Could Komodo dragons be the source of the next miracle drug?
For thousands of years, Komodo dragons have survived on an isolated chain of rocky Indonesian islands despite competing with other venomous reptiles, hunting deer and buffalo capable of crushing bone with a single kick and dealing with annual monsoons, tsunami and drought.
The reason for their success may be that the bite of these giant lizards is so poisonous that even a nip can kill. They have more than 50 varieties of bacteria in their mouths yet rarely fall ill.
They are also immune to the bites of other dragons. Scientists say that is because their blood is filled with proteins called antimicrobial peptides (AMPs) – an all-purpose infection defence produced by all living creatures – that one day may be used in drugs to protect humans. That would be a welcome development as some antibiotics are losing their effectiveness because bacteria have developed a resistance to them.
“Komodo peptides are unlike any others,” said Barney Bishop, a George Mason University chemist who co-discovered the unusual characteristics of the peptides in the dragons’ blood in 2013. “If we can find out why they’re able to fight bacteria and what makes them so successful, we can use that knowledge to develop antibiotics.”
Bishop and his team have identified more than 200 peptides in Komodo blood that had not been seen before.
There has been at least one major find. One of the dragon peptides was used to design a synthetic substance called DRGN-1 that breaks down the layer of bacteria that attaches to the surface of a wound and can impede healing. When DRGN-1 was tested on living bacteria and on wounds infected with bacteria, the wounds healed significantly faster than if left untreated.
“If a peptide shows strong microbial activity” in lab testing, Bishop said, “we can look at it for other applications. If we’re lucky, it’s a new candidate right there. Odds are, we’ll have to tweak the sequence and structure”.
The researchers hope to find other potential drugs based on Komodo blood – as well as in the blood of crocodiles and alligators.
So far, they have identified 48 potential AMPs in Komodo blood that have never been seen before. He said these discoveries might lead to applications to curb common problems such as acne and pneumonia and to counteract biological weapons such as anthrax.
Infections of antibiotic-resistant bacteria kill as many as 700,000 people a year, according to the World Health Organisation, a number that it projects could rise to 10 million a year by 2050. The WHO said that resistant bacteria are rising to “dangerous levels in some parts of the world ... threatening our ability to treat common infectious diseases including pneumonia, tuberculosis, blood poisoning and gonorrhoea”.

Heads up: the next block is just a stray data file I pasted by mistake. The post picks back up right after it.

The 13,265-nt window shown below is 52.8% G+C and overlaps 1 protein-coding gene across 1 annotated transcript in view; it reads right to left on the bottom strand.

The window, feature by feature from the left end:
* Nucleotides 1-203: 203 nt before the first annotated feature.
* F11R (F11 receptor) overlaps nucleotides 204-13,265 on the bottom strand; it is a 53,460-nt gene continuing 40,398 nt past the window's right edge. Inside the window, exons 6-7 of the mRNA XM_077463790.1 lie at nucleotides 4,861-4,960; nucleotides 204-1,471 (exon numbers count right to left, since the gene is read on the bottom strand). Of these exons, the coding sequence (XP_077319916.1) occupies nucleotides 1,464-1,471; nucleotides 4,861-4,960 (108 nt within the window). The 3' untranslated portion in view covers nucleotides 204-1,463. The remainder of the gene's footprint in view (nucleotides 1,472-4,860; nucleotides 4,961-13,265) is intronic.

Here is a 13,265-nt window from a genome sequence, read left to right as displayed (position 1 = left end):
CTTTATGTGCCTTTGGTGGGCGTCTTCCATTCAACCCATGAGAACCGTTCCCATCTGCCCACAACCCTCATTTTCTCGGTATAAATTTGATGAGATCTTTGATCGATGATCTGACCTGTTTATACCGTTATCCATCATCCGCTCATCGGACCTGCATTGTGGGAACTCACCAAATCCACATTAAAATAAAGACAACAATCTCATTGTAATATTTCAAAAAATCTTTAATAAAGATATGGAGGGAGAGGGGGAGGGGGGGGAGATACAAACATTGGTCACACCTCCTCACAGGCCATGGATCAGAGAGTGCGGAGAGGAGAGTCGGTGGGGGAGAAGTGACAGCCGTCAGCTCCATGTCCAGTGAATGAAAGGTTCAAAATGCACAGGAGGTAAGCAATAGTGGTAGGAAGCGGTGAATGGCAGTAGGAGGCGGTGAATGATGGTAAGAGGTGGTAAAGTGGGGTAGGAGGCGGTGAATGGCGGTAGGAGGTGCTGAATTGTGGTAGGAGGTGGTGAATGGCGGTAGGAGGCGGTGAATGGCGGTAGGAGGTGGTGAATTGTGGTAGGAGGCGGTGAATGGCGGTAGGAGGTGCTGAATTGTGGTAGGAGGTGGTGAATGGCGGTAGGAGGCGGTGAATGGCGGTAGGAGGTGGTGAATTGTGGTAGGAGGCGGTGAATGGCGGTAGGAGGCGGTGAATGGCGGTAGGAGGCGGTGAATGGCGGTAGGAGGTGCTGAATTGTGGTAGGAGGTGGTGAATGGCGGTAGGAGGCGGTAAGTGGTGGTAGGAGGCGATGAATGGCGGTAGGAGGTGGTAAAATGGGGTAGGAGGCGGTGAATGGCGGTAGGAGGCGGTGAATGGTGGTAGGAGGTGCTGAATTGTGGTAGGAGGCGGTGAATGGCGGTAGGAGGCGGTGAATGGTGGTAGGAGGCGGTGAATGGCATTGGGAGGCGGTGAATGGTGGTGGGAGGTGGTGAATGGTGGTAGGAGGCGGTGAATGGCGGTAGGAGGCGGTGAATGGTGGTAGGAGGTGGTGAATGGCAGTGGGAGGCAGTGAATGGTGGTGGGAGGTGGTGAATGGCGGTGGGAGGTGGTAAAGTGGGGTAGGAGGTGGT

It is tough to study an animal that is difficult to capture, both because of its remoteness and because of its poisonous bite. Bishop has been using samples from Tujah, a Komodo at the St Augustine Alligator Farm Zoological Park in Florida.
Bishop’s collaborators take only about a pencil-tip’s worth of blood from the dragon, obtained by a quick needle poke in Tujah’s tail. “We’re not going to have Komodo farms; we identify peptides, sequence them, then synthesise,” he said.
Bishop’s Komodo dragon project began in 2012, with a US$7.6 million Defence Department grant to analyse species that thrive despite major environmental challenges and interaction with pathogenic bacteria.
In addition to the dragons, Bishop has been studying Chinese alligators and saltwater crocodiles, which have shown strong immunity against disease despite eating bacteria-infested animals and living in bacteria-rich environments and even surviving loss of limbs without getting infections.
The research was initially aimed at helping soldiers heal faster and finding ways of protecting them from bacterial bioweapons. The research could eventually lead to consumer products that might heal cuts or reduce skin infections.
Human health benefits have also been found in chemicals extracted from other deadly animals, including one of the world’s most venomous snakes, Australia’s taipan. In 2006, researchers said that chemicals that might someday be used to rapidly curb excessive bleeding in surgery had been identified in taipan venom. In 2015, Mexican researchers showed that scorpion venom could kill cancer cells.